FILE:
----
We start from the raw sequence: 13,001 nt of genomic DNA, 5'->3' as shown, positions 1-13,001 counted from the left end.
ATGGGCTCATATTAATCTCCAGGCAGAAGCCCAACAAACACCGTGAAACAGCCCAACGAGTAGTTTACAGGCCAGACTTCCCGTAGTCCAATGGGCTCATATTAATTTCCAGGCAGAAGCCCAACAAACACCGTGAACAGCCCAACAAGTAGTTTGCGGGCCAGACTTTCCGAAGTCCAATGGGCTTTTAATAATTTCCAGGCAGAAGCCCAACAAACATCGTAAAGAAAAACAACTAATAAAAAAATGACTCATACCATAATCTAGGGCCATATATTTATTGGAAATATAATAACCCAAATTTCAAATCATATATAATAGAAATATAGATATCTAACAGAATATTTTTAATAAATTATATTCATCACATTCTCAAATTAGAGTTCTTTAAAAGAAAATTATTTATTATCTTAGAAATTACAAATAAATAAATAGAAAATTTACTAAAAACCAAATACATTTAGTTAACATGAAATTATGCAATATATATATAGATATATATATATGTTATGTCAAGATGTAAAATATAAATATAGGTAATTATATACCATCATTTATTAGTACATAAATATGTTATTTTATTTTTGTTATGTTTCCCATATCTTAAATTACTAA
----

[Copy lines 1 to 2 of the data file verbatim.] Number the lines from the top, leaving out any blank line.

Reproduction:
We start from the raw sequence: 13,001 nt of genomic DNA, 5'->3' as shown, positions 1-13,001 counted from the left end.
ATGGGCTCATATTAATCTCCAGGCAGAAGCCCAACAAACACCGTGAAACAGCCCAACGAGTAGTTTACAGGCCAGACTTCCCGTAGTCCAATGGGCTCATATTAATTTCCAGGCAGAAGCCCAACAAACACCGTGAACAGCCCAACAAGTAGTTTGCGGGCCAGACTTTCCGAAGTCCAATGGGCTTTTAATAATTTCCAGGCAGAAGCCCAACAAACATCGTAAAGAAAAACAACTAATAAAAAAATGACTCATACCATAATCTAGGGCCATATATTTATTGGAAATATAATAACCCAAATTTCAAATCATATATAATAGAAATATAGATATCTAACAGAATATTTTTAATAAATTATATTCATCACATTCTCAAATTAGAGTTCTTTAAAAGAAAATTATTTATTATCTTAGAAATTACAAATAAATAAATAGAAAATTTACTAAAAACCAAATACATTTAGTTAACATGAAATTATGCAATATATATATAGATATATATATATGTTATGTCAAGATGTAAAATATAAATATAGGTAATTATATACCATCATTTATTAGTACATAAATATGTTATTTTATTTTTGTTATGTTTCCCATATCTTAAATTACTAA